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Thursday, 7 April 2022

Painting of the Month (100): Cezanne

This is the 100th time that I have posted a Painting of the Month, so I am really being self-indulgent today! I have long been intrigued by Cezanne's series of paintings of Mont Saint-Victoire; I have given talks on the topic, blogged about it and deeply researched it. This is one of my favourite paintings of all time!

Mont Saint-Victoire, Aix-en-Provence. Depicted more than 60 times by Cezanne.
I'm listening to the late Amy Winehouse singing Don't Go To Strangers with Paul Weller and Jools Holland. What an incredible talent we have lost! Listen here.


8 comments:

Hels said...

I often wondered why C├ęzanne, who could have painted anything he wanted, came back so often to paint Montagne Sainte-Victoire and its surrounds. Yes he lived most of his life in Aix, and and yes he had ready access to the views from his house. But what explained his obsessive return to the theme over and over again?

Since the series was painted in the last two years of his life, I am guessing the mountain had some sort of nostalgic memory connected to his love life.

NanaDiana said...

That is just a gorgeous painting. It is always so interesting to see different artists depictions of the same area/thing. Diana

Parnassus said...

Hello Bazza, I suppose that a looming mountain will always have metaphoric value. I wish that I could have heard your talks on the series. In the painting you show, there is almost an anthropomorphic quality to the mountain, but I quickly looked at some other versions and there are quite a variety of impressions. I will have to come back to these paintings when I have more time to contemplate them.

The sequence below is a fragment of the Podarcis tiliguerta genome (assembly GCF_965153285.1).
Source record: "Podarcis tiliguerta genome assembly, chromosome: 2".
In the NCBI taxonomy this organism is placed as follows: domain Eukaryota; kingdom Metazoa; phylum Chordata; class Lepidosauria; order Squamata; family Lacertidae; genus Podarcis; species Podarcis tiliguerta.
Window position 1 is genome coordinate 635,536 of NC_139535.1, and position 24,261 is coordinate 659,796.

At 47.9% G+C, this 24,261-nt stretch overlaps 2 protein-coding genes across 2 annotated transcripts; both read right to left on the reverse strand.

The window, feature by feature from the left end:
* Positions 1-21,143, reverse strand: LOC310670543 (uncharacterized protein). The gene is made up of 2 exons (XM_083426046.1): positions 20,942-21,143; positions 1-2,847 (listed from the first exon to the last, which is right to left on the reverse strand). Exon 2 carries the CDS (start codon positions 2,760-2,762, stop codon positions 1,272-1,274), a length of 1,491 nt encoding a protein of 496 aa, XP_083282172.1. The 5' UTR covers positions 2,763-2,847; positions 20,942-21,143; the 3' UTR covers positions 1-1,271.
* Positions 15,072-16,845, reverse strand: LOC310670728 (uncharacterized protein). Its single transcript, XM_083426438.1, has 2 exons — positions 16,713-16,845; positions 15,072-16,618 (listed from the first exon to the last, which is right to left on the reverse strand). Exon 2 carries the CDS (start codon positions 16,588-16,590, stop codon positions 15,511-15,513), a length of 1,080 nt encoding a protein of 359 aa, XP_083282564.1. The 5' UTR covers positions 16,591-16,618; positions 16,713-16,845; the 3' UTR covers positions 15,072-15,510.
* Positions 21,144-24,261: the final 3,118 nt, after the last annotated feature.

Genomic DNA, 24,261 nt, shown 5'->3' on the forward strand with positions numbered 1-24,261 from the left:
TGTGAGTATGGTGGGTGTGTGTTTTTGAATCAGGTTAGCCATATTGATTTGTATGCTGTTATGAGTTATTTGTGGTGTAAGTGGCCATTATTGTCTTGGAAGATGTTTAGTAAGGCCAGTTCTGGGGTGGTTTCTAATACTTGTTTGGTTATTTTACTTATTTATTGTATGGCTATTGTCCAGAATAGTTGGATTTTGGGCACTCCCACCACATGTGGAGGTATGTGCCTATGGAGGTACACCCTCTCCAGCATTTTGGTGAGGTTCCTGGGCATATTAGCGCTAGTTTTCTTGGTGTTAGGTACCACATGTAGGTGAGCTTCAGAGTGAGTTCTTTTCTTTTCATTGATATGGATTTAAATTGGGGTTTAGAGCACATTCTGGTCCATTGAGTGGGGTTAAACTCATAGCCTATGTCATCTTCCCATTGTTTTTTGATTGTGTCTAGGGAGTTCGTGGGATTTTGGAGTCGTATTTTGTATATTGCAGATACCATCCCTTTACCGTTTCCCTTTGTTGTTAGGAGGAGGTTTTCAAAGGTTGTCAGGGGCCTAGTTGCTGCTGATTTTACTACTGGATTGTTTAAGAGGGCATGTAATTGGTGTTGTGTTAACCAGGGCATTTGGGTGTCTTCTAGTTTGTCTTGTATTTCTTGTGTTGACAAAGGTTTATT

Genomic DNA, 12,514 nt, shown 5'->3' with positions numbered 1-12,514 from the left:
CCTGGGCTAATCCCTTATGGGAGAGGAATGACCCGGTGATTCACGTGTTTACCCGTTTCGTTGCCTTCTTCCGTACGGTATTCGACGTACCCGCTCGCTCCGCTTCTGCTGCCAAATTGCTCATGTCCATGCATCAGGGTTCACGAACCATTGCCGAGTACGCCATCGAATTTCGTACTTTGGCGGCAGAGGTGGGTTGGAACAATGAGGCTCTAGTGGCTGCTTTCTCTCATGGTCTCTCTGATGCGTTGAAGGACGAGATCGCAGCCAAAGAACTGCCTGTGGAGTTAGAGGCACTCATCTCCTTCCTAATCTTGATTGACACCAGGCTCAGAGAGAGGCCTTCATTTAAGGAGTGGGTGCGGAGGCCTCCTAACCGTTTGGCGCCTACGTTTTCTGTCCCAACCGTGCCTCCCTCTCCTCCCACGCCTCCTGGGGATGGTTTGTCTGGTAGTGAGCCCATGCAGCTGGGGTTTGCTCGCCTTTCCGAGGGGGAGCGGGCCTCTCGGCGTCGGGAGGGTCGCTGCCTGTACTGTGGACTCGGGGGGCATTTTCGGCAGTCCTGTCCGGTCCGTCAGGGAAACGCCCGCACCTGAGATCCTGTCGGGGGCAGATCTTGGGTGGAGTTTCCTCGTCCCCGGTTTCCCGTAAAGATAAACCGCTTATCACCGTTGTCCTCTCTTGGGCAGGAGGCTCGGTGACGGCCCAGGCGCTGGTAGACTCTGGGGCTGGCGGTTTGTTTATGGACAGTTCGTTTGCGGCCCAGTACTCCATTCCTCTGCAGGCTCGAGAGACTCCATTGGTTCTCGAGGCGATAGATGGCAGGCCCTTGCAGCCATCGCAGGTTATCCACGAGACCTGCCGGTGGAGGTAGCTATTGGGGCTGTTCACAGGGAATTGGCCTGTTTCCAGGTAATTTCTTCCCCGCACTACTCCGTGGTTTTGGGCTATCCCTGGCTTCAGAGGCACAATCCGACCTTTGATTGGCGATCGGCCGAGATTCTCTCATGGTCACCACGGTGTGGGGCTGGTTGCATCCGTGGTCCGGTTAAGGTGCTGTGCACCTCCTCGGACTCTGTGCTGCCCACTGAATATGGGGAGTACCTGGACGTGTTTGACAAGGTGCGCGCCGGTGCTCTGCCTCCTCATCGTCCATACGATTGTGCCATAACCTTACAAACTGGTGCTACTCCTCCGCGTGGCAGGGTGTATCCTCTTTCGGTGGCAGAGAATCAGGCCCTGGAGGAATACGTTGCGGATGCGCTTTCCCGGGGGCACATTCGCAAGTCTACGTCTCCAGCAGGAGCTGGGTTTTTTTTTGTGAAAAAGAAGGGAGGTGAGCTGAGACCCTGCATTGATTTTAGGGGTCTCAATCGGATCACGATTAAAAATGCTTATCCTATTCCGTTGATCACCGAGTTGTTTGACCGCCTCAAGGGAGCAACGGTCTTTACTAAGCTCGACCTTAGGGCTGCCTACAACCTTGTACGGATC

--Jim

bazza said...

Hels: The most amazing thing is that Cezanne managed to say something new in virtually everyone of the paintings. He was interested in the geometry of the view and famously declared that the visual word could be divided into the sphere, the cylinder and the cone.

bazza said...

Diana: I agree with your comment! Monet painted multiple views of Haystacks and of the Cathedral in Rouen but, for me, it was Cezanne who managed to extract the most from a single subject.

bazza said...

Jim: I think Mont Sainte Victoire did have a metaphoric element for Cezanne but further than that, it was also symbolic. Even before he painted it, the mountain had local significance dating back to Roman times.

Hilary Melton-Butcher said...

Hi Bszza - thank you ... I really need educating about art ... and this Cezanne work has opened my eyes; and I'd love to listen to one of your talks - I enjoy your posts - they enlighten me ... cheers Hilary

bazza said...

Hilary: Sorry for the late reply! I've been busy! I am a BIG fan of Cezanne and my wife has just told me that there is an exhibition in London in October.